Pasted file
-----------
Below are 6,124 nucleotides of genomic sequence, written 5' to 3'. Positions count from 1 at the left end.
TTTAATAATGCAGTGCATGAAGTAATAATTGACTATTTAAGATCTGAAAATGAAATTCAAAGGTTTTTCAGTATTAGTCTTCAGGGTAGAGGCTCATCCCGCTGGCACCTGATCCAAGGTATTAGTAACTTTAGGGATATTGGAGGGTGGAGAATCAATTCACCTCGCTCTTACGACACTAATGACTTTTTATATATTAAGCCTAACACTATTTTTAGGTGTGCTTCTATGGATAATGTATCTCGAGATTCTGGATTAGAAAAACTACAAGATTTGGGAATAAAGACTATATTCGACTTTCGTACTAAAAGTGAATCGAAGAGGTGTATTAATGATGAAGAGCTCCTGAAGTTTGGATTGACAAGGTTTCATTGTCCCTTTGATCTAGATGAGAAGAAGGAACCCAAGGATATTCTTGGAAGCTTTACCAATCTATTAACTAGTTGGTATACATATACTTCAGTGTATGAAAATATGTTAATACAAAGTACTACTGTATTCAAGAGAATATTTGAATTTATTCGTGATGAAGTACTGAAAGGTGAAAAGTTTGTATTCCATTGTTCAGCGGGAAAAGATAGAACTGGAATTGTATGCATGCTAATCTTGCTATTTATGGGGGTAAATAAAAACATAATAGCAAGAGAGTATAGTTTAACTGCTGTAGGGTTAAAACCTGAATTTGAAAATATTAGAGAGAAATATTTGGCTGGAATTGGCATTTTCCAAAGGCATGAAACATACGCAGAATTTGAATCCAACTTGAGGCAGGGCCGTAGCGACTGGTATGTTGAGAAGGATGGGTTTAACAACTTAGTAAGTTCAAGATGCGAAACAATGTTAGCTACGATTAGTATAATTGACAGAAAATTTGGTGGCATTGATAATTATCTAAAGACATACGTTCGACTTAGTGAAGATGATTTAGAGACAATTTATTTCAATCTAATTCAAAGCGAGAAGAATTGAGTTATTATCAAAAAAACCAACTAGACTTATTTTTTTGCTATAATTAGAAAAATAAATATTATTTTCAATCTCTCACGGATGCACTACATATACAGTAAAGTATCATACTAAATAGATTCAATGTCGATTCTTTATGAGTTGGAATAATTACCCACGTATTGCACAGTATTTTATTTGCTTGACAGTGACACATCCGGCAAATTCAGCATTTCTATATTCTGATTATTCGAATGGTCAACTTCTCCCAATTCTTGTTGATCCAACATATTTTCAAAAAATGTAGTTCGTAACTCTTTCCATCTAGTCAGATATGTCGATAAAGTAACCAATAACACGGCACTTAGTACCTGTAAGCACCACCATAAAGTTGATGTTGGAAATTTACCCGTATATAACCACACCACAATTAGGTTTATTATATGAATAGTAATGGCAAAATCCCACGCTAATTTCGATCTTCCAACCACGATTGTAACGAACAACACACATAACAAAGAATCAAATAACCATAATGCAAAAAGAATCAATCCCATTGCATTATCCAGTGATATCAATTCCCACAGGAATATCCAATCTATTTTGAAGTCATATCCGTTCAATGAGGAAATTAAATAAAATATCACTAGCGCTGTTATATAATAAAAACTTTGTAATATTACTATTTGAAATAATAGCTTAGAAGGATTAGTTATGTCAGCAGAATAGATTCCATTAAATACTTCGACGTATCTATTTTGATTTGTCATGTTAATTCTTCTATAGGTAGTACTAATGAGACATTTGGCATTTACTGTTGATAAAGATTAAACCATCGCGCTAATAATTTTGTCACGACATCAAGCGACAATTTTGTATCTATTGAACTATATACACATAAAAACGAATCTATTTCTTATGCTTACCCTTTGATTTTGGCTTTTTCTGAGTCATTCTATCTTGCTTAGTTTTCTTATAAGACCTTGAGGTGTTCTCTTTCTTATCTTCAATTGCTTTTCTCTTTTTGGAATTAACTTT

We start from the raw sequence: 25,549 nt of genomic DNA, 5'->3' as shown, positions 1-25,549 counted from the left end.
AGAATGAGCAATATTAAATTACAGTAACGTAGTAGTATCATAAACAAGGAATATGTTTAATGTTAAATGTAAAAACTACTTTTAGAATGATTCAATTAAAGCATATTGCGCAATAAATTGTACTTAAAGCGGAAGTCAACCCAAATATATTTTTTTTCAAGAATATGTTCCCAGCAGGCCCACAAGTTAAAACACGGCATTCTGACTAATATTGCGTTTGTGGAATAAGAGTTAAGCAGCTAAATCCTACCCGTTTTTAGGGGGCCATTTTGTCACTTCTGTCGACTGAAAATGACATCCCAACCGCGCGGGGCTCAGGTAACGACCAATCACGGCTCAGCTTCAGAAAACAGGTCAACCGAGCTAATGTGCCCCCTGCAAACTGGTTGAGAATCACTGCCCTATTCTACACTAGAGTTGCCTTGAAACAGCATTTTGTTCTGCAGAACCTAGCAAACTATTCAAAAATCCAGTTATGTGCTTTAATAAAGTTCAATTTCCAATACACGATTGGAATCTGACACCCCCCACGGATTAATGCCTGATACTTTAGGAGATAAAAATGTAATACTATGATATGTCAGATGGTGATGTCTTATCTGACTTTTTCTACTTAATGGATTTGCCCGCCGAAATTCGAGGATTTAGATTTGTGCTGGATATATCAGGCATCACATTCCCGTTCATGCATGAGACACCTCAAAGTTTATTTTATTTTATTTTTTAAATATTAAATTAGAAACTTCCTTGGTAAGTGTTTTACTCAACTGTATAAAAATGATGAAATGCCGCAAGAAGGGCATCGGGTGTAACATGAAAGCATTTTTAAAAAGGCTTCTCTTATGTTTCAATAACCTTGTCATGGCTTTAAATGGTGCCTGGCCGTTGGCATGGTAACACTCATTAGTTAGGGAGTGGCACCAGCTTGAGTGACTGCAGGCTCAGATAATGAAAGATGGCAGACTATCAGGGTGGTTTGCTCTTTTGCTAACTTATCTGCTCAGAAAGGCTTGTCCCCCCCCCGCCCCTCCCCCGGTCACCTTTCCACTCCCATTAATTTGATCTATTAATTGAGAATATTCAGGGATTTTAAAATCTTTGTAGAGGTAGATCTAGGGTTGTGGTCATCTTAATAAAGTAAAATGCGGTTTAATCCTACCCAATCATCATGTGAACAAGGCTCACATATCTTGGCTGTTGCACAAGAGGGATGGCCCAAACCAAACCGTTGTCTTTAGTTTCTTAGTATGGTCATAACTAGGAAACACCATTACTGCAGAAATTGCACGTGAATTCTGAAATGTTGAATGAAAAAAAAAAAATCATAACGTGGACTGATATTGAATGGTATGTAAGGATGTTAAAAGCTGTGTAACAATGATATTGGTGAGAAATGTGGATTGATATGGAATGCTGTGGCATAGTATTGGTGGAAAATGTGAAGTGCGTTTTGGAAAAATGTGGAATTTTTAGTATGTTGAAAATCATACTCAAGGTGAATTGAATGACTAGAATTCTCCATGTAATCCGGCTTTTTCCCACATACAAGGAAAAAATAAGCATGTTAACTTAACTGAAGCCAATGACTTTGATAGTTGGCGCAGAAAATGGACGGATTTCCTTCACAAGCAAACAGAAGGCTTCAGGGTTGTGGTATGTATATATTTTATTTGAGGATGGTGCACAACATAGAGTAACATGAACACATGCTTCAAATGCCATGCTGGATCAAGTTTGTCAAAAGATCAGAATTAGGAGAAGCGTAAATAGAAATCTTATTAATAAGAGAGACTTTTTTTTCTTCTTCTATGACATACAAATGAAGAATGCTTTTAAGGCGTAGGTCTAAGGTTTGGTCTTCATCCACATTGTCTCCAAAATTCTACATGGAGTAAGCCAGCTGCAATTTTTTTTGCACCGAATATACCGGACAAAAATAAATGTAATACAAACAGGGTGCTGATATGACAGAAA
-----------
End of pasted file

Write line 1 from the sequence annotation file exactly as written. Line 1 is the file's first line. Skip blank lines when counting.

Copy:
Below are 6,124 nucleotides of genomic sequence, written 5' to 3'. Positions count from 1 at the left end.